Chiemsee is south of Munich and forms part of the Chiemgauer Alps. It has a rich landscape with lakes and pleasant rolling mountains. It really is an area that I should get to know better! I´ve already posted one shot of Chiemsee, a boathouse, but this one is somewhat different. I took it down amongst the reeds and wetlands on the shores of the lake.
I wanted to post the ornate toilet, but my memory is better than the reality, the picture is just not good enough – so I´ve canned it, a fitting end for it!
These steps are part of an old school in Liverpool 8. I like the way they´ve weathered, the colours of the bricks, the sandstone and the hand rail are so rich. Plus there are traces of paint there too which add to the charm. The steps have been worn down in the middle by the countless people who have gone up and down them over the years.
My last post concerned the spiritual side of man, this, most certainly, the bodily side. I´ve snapped a few toilets in various places – you do have to be quick so as not to give people the wrong idea and with the related danger of maybe ending up in a urinal! I tend to do a lot of quick looking to see if the coast is clear and then a few hurried shots. But I also don´t want people in the shots anyway, I like the emptiness of the room. This is a very slick and functional toilet, tomorrow I´ll post a more ornate one!
I had a bit of a wander around the town this afternoon. St.Jodok is one of my favourite churches here in Landshut. It was built in the 14th Century and is in the Freyung, a large open square of houses just outside of the historical town centre. This is one of the most pleasant parts of Landshut and itself dates back to the 14th century. The area in front of the church is used for the Christmas Fair.
A while ago I posted this view of Landshut and yesterday evening I was back up there with my camera. This vantage point is called the Carossahöhe and from here you get a wonderful view of the old part of the town and it´s surrounding landscape. It was a beautiful evening with the sun shining on and warming the stone wall that borders the steep wooded ridge above the River Isar valley. I often come up here either as part of a run I do, or to relax and watch the sun going down. Which reminds me, a couple of winters ago I photographed a timelapse sequence here which I should put online! Hans Carossa (1878 – 1956) was a German author and lyricist. In Landshut he is also remembered in that his former school has been renamed after him – the “Hans Carossa Gymnasium”.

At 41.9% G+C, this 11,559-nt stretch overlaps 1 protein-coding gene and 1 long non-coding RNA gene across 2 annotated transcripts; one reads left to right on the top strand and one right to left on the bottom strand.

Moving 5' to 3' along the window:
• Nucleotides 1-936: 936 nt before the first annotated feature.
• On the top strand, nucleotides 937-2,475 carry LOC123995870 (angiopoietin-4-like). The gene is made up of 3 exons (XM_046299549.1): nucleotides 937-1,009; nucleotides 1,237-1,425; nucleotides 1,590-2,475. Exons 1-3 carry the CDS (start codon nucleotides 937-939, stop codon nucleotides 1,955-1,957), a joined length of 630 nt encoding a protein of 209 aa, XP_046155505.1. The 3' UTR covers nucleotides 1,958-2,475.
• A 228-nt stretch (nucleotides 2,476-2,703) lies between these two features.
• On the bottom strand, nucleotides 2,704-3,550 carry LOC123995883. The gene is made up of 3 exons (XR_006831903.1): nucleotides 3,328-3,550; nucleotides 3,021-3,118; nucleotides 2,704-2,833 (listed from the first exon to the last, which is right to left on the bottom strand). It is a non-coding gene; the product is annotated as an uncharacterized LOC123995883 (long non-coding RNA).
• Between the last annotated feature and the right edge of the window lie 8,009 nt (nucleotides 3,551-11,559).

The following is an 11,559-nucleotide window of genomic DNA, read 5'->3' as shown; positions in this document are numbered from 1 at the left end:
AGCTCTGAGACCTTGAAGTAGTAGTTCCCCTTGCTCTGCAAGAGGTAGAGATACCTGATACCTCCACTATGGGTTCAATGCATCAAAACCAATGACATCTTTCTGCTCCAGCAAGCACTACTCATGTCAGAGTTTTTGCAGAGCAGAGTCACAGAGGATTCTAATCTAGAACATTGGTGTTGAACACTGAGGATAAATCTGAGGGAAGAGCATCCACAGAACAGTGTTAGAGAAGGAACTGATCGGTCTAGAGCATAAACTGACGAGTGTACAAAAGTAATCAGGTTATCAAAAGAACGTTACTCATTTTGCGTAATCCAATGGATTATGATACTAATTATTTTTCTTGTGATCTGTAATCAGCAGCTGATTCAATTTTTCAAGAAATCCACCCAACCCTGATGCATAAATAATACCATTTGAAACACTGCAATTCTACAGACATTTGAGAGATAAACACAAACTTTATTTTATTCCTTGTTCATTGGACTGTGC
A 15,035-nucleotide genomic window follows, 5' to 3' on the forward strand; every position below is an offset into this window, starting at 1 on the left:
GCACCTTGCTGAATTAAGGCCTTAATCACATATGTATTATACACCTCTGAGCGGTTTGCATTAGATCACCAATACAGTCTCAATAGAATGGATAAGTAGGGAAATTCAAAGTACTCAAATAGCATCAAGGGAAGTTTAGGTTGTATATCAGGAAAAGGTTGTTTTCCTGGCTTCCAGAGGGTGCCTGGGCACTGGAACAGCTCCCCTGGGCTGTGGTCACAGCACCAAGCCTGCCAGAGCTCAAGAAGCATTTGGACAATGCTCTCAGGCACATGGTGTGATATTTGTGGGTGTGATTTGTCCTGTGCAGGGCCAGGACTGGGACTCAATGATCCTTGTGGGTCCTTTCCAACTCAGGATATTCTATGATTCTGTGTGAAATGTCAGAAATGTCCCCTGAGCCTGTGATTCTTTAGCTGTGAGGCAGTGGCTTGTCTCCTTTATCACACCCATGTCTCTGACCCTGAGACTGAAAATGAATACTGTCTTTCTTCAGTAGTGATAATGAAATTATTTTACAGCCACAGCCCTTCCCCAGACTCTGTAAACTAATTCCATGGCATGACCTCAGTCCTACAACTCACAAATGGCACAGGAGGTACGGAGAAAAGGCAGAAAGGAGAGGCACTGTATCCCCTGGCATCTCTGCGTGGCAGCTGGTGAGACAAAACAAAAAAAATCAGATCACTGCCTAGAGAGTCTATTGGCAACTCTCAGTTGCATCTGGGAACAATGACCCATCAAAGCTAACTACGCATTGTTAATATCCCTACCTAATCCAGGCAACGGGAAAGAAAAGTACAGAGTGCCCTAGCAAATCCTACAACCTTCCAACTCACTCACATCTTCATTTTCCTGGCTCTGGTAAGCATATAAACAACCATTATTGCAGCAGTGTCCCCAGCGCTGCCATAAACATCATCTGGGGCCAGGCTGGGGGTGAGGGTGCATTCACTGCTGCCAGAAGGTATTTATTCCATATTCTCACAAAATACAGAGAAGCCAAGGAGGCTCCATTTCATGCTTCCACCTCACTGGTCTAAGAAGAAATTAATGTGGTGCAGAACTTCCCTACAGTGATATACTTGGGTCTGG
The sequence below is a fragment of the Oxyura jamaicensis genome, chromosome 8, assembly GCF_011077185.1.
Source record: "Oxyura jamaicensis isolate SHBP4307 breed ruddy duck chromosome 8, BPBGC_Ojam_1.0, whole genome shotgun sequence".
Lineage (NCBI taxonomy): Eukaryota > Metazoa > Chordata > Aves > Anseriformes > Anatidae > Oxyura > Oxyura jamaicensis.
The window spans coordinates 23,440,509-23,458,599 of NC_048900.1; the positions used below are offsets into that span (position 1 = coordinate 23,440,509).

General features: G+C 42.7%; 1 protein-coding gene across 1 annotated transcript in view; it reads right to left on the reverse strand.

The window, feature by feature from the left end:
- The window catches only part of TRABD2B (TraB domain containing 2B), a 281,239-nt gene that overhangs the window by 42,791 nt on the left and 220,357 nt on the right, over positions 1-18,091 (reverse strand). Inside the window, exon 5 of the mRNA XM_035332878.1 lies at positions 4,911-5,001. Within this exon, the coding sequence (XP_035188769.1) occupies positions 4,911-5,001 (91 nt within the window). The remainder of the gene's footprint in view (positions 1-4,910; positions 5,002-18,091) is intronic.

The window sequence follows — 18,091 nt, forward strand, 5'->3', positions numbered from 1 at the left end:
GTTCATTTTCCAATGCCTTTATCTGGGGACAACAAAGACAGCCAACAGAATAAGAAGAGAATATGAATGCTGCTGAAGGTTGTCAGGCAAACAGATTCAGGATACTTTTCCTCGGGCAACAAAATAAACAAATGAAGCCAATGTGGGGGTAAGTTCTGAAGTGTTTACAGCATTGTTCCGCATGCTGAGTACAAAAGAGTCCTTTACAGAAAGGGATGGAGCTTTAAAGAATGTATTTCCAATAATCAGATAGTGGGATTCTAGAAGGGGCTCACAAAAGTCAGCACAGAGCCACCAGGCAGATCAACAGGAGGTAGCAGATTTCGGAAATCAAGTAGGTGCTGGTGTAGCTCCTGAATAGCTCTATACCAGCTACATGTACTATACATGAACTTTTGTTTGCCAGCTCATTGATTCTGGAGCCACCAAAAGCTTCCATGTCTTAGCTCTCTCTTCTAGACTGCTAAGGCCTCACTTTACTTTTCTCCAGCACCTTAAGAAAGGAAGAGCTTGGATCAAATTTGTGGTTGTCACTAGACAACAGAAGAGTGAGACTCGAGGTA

I saw this shot literally out of the corner of my eye. I was on my way to check out a scene down at the river Isar. It´s been on my “to do” list for a long time, and as I walked down towards the river bank I saw the overgrown remains of a small building about 10 meters off the path. I registered it and continued down to my main target. When I got there, well, the light was wrong, the time of day was wrong and, for this shot, probably the time of year was off too. So, after taking a number of photo-sketches for future reference, I turned back to this scene.
I love the richness of the greens in it, how the rough scrub is reclaiming and slowly breaking up this ruin. But also, and I found this visually quite odd, it looks like this piece of the building´s plinth was actually emerging from the undergrowth and not being consumed by it.
It´s a shame, but this building is about to go under the breakers ball. This is the former Liverpool HQ of Harland and Wolff, shipbuilders of Belfast. They probably built the most famous shipin history at their Belfast shipyard – The Titanic – which was commissioned for the Liverpool White Star Line.
It stands on Regent Road, down in the Bootle Docks. The owners of the building say that it´s too dangerous to renovate. The transport cafe, The White Star Line, which has been occupying the ground floor is also doomed. It seems a shame that this fine old historical building can´t be saved. As an aside the Titanic had two sister ships, The Olympic and The Britannic. The Olympic had a long career from 1911 to 1935 but the Britannic, like the Titanic was also fated. She was used as a hospital ship in the First Wold War when, in 1915, she hit a mine off the Greek island of Kea and sank.